Identifying the scope of work

The first step in any trade facilitation project is to identify the scope of work. International trade involves commercial, logistic, regulatory and payment processes. Parties involved in these are Customers, Suppliers, Authorities and Intermediaries (such as Transport Service Providers and Financial Institutions who provide services to them). Any trade facilitation project will concentrate on parts of the supply chain and the International Supply Chain Reference Model (The Buy-Ship-Pay model) may be used to help identify the parties and processes involved. The figure below provides a pictorial representation of the commercial, logistic, regulatory and financial processes involved and its use is illustrated in the example.

Figure X. Key Processes in the Supply Chain

Deliverables and comments regarding the "Define project scope" phase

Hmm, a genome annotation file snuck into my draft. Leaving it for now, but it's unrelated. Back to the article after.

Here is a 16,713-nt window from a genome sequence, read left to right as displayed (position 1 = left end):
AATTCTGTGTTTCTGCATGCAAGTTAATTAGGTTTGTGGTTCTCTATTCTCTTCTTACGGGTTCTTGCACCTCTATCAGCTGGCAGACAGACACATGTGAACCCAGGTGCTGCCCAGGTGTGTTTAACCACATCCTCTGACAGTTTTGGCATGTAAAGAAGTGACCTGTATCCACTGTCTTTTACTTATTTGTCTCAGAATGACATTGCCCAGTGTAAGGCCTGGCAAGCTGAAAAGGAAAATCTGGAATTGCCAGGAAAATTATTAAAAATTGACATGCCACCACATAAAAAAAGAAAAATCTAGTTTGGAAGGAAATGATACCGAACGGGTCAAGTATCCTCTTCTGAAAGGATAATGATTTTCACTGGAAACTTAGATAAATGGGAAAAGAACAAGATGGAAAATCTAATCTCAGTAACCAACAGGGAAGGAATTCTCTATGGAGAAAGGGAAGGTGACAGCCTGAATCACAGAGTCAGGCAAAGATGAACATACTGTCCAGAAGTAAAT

Use case diagrams, and descriptions illustrating:
Be precise about the scope of the process analysis study.
Do not set a scope that is too broad or vague.
* Business domain
Set the scope from the perspective of the beneficiary, e.g. exporting a strategic product of that country by a major mode of transportation.
But if, for example, one wants to study the business processes of several products being exported and imported by different modes of transportation, the process analysis study can be split into several small projects, one for exporting and another one for importing each different product through a certain transportation mode.
* Process areas
* Process participants
* Business processes in which these participants interact
* Other expected outcomes e.g. related laws and regulations, a collection of related forms and required documents related to the processes under study

The next stage of the Business Process Analysis process is to analyse and describe the "As-Is" Process. Refer to the Process Analysis Methodology to learn more about the deliverables and responsibilities of the roles in each phase.